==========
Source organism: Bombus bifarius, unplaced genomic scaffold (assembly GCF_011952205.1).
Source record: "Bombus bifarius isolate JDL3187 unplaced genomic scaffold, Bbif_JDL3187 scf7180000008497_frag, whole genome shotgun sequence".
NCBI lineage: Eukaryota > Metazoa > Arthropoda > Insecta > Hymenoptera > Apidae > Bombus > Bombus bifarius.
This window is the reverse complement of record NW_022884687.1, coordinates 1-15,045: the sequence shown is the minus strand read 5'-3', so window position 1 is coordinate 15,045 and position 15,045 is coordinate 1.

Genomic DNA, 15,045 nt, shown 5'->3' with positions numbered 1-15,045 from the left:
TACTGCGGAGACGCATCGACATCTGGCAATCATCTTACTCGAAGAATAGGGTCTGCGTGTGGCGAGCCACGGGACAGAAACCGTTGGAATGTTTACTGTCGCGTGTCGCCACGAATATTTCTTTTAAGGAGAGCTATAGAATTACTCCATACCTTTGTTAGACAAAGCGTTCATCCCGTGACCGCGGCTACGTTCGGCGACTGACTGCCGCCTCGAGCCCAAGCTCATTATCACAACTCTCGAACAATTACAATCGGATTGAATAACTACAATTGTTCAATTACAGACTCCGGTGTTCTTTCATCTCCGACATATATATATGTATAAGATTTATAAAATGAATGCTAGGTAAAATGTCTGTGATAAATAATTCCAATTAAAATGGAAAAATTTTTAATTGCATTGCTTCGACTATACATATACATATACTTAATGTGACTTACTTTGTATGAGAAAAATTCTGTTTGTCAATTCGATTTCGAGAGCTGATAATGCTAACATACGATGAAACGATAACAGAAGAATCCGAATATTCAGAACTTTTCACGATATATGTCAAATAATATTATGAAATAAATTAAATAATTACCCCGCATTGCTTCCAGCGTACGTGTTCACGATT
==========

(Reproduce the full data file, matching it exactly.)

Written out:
Source organism: Bombus bifarius, unplaced genomic scaffold (assembly GCF_011952205.1).
Source record: "Bombus bifarius isolate JDL3187 unplaced genomic scaffold, Bbif_JDL3187 scf7180000008497_frag, whole genome shotgun sequence".
NCBI lineage: Eukaryota > Metazoa > Arthropoda > Insecta > Hymenoptera > Apidae > Bombus > Bombus bifarius.
This window is the reverse complement of record NW_022884687.1, coordinates 1-15,045: the sequence shown is the minus strand read 5'-3', so window position 1 is coordinate 15,045 and position 15,045 is coordinate 1.

Genomic DNA, 15,045 nt, shown 5'->3' with positions numbered 1-15,045 from the left:
TACTGCGGAGACGCATCGACATCTGGCAATCATCTTACTCGAAGAATAGGGTCTGCGTGTGGCGAGCCACGGGACAGAAACCGTTGGAATGTTTACTGTCGCGTGTCGCCACGAATATTTCTTTTAAGGAGAGCTATAGAATTACTCCATACCTTTGTTAGACAAAGCGTTCATCCCGTGACCGCGGCTACGTTCGGCGACTGACTGCCGCCTCGAGCCCAAGCTCATTATCACAACTCTCGAACAATTACAATCGGATTGAATAACTACAATTGTTCAATTACAGACTCCGGTGTTCTTTCATCTCCGACATATATATATGTATAAGATTTATAAAATGAATGCTAGGTAAAATGTCTGTGATAAATAATTCCAATTAAAATGGAAAAATTTTTAATTGCATTGCTTCGACTATACATATACATATACTTAATGTGACTTACTTTGTATGAGAAAAATTCTGTTTGTCAATTCGATTTCGAGAGCTGATAATGCTAACATACGATGAAACGATAACAGAAGAATCCGAATATTCAGAACTTTTCACGATATATGTCAAATAATATTATGAAATAAATTAAATAATTACCCCGCATTGCTTCCAGCGTACGTGTTCACGATT